Emample VIII A mixture of 100 parts of the product of ExampleIII and 100 parts of a urea formaldehyde butanol resin of 50% solids was treated with 4 parts of oxalic acid to give a product which when heated for hour at 200 C. in thin films of .003 inch thickness gave hard flexible products.
Example IX A mixture of 100 parts of the product of Example III and 100 parts of a urea formaldehyde butanol resin of 50% solids was treated with 4 parts of oxalic acid to give a product which when spread in films of any thickness up to A1 inch and heated for /2 hour at 200 C. gave hard infusible products.
Ernample X I A mixture of 100 parts of the product of Example III and 100 parts of a melamine formaldehyde butanol resin of 50% solids and 10 parts of diethylene triamine, when heated in the form of thin films of .003 inch thickness for hour at 150 C. gave hard flexible products.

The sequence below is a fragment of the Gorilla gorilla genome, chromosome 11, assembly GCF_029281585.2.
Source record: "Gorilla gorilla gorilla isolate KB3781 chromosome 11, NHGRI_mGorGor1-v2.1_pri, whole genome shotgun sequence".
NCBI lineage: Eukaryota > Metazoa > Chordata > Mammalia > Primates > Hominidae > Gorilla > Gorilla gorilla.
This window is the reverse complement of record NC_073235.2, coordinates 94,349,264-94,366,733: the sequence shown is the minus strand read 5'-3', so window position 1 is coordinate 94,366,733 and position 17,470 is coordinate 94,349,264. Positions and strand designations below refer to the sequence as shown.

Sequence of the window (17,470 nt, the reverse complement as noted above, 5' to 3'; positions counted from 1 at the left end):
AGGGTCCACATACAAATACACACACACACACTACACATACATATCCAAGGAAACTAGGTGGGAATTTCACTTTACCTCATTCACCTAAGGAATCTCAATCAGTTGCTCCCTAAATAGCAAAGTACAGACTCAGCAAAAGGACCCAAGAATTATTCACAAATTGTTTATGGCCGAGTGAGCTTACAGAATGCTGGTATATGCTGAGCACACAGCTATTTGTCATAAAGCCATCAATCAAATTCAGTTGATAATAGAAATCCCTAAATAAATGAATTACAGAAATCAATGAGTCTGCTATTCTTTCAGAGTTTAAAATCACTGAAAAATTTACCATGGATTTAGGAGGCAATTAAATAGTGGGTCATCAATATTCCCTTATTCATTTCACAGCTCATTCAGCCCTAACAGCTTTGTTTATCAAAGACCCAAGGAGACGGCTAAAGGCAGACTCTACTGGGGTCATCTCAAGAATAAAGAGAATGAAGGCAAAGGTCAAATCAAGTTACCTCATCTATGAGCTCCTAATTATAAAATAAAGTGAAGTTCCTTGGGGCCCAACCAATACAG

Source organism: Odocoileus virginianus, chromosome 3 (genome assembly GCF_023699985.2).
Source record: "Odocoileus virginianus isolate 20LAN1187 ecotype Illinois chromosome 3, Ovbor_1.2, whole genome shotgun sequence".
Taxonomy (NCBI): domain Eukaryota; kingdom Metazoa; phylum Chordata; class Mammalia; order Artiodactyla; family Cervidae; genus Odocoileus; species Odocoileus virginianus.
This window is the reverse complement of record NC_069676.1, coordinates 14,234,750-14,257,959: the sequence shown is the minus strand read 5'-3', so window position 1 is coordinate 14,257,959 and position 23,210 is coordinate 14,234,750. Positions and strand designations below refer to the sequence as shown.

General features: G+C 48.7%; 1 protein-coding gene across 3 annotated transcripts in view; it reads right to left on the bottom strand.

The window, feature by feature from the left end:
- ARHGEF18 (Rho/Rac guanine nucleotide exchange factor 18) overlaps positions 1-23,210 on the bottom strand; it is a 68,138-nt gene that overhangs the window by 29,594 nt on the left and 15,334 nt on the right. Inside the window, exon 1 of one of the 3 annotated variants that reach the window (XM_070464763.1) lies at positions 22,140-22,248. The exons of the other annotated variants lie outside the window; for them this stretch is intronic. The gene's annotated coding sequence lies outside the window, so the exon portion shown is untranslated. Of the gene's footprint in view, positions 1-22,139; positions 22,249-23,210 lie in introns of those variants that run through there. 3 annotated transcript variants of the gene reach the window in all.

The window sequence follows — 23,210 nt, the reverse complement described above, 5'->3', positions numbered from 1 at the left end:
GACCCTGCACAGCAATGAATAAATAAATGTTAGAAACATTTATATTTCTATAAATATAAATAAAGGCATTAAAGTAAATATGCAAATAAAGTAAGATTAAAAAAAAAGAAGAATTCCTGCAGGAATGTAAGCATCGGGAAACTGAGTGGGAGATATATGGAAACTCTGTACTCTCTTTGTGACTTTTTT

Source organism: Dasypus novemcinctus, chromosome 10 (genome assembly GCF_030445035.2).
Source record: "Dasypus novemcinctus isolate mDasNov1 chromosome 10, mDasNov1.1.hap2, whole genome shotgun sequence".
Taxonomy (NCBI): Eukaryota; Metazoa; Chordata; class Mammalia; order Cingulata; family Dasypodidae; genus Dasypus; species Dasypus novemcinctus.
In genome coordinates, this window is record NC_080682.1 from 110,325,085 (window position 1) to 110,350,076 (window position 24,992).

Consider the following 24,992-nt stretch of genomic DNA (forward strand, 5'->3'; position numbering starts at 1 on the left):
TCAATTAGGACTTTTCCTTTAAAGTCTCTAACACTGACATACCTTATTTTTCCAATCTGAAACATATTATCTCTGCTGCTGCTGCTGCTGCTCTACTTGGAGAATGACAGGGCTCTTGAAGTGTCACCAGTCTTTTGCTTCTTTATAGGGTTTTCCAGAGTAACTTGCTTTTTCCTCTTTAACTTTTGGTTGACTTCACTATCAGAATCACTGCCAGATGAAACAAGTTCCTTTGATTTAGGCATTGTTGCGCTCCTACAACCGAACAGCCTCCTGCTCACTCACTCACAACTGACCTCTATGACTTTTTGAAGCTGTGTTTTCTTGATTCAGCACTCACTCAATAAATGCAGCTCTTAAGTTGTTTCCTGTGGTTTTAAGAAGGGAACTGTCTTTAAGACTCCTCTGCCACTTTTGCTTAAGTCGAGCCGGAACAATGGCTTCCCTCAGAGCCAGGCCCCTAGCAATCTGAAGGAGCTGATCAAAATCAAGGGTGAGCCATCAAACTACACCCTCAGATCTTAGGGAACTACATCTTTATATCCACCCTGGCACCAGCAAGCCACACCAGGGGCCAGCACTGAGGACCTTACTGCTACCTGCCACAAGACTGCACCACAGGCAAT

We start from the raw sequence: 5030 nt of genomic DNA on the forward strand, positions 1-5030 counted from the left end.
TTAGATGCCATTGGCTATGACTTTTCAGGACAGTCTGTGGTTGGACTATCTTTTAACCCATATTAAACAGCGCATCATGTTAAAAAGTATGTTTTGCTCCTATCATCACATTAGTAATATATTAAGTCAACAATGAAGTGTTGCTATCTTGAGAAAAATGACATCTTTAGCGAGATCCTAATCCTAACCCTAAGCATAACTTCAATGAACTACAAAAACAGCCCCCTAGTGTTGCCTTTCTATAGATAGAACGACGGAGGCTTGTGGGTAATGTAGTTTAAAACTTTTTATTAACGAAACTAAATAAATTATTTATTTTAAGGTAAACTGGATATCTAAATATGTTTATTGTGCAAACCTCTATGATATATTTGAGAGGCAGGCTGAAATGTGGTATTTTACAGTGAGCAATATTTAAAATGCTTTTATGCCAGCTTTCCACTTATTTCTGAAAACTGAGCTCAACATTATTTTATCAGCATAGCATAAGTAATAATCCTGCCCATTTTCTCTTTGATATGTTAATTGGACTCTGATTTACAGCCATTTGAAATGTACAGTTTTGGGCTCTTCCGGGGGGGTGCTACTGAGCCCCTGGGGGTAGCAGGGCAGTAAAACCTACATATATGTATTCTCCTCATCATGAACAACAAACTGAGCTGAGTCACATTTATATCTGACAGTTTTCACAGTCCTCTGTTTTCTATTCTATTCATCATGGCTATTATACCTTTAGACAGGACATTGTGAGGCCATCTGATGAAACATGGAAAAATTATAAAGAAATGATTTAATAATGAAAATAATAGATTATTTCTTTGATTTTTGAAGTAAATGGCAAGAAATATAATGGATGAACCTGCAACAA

Example XI A mixture of 50 parts of the product of Example IV and 100 parts of an alkyd modified melamine formaldehyde resin of 50% solids and 1 parts of potassium hydroxide gave a product which when baked for hour at 150 C. in layers of A to inch thickness gave infusible products.
Eramplle XII A mixture of parts of the product of Example IV and 100 parts of a urea modified melamine formaldehyde butanol resin of 50% solids,
and 2 parts of sodium hydroxide was heated in thick layers of A; to A inch thickness for hour at C. to give infusible products.
In a similar manner, other compositions and reaction mixtures and products can be produced from other simple polyepoxides and other aldehyde amine and aldehyde amide condensates and resins.
It will thus be seen that the present invention provides resins and plastic compositions and products in which aldehyde condensates are admixedflwith polyepoxides to form initial compositions capable of conversion into intermediate or into final reaction or polymerization products.